Nearly 60% of all IT managers surveyed by FaceTime Communications reported that their users [use] social-network at the office. Of those organizations, the ones where more users were using social networking today than six months ago experienced an average of 39 security incidents a month, requiring 24 hours worth of remediation. Those with about the same or fewer users of social networking at work experienced around 22 or 23 such incidents a month, with about half the remediation time.
If you found that interesting, here's another shocker from the story:
Among the most surprising finds in the report, according to Cabri [Frank Cabri, VP of marketing and product management at FaceTime Communications], was that one third of the employees surveyed said they had the right to run these applications on their desktop, even if it was a violation of IT policy. "If applications are attractive and they allow the benefits for work or both, people are willing to go against corporate IT policy," he says.
These employees' flagrant disregard for corporate security policies is costly:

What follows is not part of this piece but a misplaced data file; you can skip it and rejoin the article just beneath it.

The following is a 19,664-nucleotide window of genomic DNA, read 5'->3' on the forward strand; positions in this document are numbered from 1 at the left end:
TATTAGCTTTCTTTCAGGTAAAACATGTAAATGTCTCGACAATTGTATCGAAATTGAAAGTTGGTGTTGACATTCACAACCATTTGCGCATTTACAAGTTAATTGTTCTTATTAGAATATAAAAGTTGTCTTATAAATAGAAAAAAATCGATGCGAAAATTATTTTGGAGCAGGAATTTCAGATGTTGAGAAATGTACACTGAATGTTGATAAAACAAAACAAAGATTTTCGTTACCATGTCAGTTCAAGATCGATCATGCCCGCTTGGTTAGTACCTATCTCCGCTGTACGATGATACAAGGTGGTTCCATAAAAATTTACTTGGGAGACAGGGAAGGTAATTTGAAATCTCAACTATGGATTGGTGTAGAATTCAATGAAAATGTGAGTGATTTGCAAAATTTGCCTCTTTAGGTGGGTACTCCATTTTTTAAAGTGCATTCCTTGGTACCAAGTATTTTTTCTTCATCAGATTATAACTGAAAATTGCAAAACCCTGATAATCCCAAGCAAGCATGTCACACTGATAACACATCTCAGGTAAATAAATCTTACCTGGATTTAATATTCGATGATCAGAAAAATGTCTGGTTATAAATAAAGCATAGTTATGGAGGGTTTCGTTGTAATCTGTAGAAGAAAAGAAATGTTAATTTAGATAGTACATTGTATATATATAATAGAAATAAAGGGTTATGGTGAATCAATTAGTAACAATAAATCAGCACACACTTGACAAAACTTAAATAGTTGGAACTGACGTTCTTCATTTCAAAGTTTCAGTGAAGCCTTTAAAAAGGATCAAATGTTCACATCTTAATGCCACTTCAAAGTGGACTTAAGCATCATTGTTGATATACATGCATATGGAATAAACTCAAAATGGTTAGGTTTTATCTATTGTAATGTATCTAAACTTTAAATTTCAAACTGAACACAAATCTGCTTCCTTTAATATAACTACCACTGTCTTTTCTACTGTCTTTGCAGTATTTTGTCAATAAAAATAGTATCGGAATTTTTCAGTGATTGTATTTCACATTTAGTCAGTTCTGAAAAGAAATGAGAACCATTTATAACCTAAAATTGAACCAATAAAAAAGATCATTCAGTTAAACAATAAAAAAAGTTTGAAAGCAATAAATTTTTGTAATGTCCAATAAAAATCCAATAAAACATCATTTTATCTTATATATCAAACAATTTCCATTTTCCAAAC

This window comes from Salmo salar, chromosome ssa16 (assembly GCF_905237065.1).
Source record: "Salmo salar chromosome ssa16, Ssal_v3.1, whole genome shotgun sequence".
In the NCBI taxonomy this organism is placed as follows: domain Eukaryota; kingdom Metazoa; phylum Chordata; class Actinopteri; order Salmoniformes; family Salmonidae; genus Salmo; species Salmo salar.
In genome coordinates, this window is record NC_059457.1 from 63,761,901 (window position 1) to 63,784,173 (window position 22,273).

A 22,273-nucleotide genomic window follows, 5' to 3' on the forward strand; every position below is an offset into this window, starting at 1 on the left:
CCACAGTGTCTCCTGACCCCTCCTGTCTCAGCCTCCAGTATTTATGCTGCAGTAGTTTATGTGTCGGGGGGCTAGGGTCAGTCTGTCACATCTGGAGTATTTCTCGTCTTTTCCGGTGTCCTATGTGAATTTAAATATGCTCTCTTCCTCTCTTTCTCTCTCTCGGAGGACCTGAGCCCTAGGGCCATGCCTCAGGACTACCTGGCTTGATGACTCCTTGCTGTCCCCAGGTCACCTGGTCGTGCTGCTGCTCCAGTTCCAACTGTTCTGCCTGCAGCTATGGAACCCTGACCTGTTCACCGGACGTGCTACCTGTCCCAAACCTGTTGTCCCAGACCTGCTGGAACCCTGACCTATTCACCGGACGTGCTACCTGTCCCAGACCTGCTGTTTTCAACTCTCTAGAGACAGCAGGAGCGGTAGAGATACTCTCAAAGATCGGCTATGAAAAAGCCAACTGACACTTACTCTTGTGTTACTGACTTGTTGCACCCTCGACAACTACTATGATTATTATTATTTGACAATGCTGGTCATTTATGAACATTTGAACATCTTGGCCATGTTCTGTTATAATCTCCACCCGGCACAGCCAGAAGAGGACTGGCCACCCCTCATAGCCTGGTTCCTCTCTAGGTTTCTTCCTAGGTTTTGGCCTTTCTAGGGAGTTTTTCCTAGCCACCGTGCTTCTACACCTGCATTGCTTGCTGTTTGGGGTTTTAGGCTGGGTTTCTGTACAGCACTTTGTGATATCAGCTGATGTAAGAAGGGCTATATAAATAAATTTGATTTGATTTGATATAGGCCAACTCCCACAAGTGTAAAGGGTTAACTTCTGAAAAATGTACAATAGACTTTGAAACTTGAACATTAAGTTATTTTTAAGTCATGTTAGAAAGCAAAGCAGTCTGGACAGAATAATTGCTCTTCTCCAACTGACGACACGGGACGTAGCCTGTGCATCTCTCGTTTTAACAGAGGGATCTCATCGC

Nearly one-fourth of the organizations had been hit by at least one Web-borne attack, costing the business an average of $50,000 per month, according to the report. Large organizations found this cost them as much as $125,000 a month. The main attacks were viruses, Trojans, and worms (59%), and spyware (57%).
This study included peer-to-peer applications, so I wonder how many of these breaches came from LinkedIn or Facebook. The breaches probably came through in much larger numbers through IM and peer-to-peer file sharing.
I'm not sold on the idea that this study revealed a strong correlation between social networks, like Facebook. As the cliche goes: correlation is not always causation.
It seems the real takeaway is that the more you allow your employees to violate security policies (which were probably established for good reasons), the more likely your company will get hacked.